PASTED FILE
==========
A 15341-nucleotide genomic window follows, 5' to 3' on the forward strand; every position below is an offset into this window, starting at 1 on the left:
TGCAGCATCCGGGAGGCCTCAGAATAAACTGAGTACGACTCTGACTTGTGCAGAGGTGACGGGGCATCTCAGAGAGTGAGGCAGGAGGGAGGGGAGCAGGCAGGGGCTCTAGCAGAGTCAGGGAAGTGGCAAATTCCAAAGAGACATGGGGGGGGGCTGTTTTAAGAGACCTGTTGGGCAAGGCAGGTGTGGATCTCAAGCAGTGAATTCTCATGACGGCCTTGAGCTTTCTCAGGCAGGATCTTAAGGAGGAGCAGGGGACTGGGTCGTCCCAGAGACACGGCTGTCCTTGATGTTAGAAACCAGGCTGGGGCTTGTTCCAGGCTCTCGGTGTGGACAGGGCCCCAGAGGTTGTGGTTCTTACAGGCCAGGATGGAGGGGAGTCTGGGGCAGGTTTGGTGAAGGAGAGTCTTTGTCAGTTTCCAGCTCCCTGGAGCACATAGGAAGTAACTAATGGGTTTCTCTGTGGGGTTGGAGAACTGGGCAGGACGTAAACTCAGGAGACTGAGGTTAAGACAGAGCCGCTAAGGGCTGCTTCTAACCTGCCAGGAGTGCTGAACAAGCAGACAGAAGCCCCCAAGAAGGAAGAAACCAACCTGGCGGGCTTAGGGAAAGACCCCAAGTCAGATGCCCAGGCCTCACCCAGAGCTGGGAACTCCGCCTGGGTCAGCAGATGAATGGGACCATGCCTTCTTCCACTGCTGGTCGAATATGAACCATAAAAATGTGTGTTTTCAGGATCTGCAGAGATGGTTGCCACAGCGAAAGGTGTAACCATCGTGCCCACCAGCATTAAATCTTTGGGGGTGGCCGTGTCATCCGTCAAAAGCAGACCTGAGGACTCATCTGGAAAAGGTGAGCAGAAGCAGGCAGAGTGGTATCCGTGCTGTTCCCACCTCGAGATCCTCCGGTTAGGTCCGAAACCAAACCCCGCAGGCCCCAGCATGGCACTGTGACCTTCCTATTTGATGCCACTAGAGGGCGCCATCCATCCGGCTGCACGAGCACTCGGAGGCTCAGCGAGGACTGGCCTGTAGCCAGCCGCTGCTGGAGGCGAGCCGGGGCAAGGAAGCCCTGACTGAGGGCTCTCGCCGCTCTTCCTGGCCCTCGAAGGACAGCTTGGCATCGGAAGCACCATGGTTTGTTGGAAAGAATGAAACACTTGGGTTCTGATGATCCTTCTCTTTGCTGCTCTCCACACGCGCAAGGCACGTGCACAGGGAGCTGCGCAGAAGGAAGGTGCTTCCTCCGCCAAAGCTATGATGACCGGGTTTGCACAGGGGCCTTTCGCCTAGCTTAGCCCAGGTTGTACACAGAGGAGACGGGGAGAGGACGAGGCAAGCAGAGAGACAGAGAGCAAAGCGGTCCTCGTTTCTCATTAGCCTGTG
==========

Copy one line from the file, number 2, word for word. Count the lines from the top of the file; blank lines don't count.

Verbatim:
TGCAGCATCCGGGAGGCCTCAGAATAAACTGAGTACGACTCTGACTTGTGCAGAGGTGACGGGGCATCTCAGAGAGTGAGGCAGGAGGGAGGGGAGCAGGCAGGGGCTCTAGCAGAGTCAGGGAAGTGGCAAATTCCAAAGAGACATGGGGGGGGGCTGTTTTAAGAGACCTGTTGGGCAAGGCAGGTGTGGATCTCAAGCAGTGAATTCTCATGACGGCCTTGAGCTTTCTCAGGCAGGATCTTAAGGAGGAGCAGGGGACTGGGTCGTCCCAGAGACACGGCTGTCCTTGATGTTAGAAACCAGGCTGGGGCTTGTTCCAGGCTCTCGGTGTGGACAGGGCCCCAGAGGTTGTGGTTCTTACAGGCCAGGATGGAGGGGAGTCTGGGGCAGGTTTGGTGAAGGAGAGTCTTTGTCAGTTTCCAGCTCCCTGGAGCACATAGGAAGTAACTAATGGGTTTCTCTGTGGGGTTGGAGAACTGGGCAGGACGTAAACTCAGGAGACTGAGGTTAAGACAGAGCCGCTAAGGGCTGCTTCTAACCTGCCAGGAGTGCTGAACAAGCAGACAGAAGCCCCCAAGAAGGAAGAAACCAACCTGGCGGGCTTAGGGAAAGACCCCAAGTCAGATGCCCAGGCCTCACCCAGAGCTGGGAACTCCGCCTGGGTCAGCAGATGAATGGGACCATGCCTTCTTCCACTGCTGGTCGAATATGAACCATAAAAATGTGTGTTTTCAGGATCTGCAGAGATGGTTGCCACAGCGAAAGGTGTAACCATCGTGCCCACCAGCATTAAATCTTTGGGGGTGGCCGTGTCATCCGTCAAAAGCAGACCTGAGGACTCATCTGGAAAAGGTGAGCAGAAGCAGGCAGAGTGGTATCCGTGCTGTTCCCACCTCGAGATCCTCCGGTTAGGTCCGAAACCAAACCCCGCAGGCCCCAGCATGGCACTGTGACCTTCCTATTTGATGCCACTAGAGGGCGCCATCCATCCGGCTGCACGAGCACTCGGAGGCTCAGCGAGGACTGGCCTGTAGCCAGCCGCTGCTGGAGGCGAGCCGGGGCAAGGAAGCCCTGACTGAGGGCTCTCGCCGCTCTTCCTGGCCCTCGAAGGACAGCTTGGCATCGGAAGCACCATGGTTTGTTGGAAAGAATGAAACACTTGGGTTCTGATGATCCTTCTCTTTGCTGCTCTCCACACGCGCAAGGCACGTGCACAGGGAGCTGCGCAGAAGGAAGGTGCTTCCTCCGCCAAAGCTATGATGACCGGGTTTGCACAGGGGCCTTTCGCCTAGCTTAGCCCAGGTTGTACACAGAGGAGACGGGGAGAGGACGAGGCAAGCAGAGAGACAGAGAGCAAAGCGGTCCTCGTTTCTCATTAGCCTGTG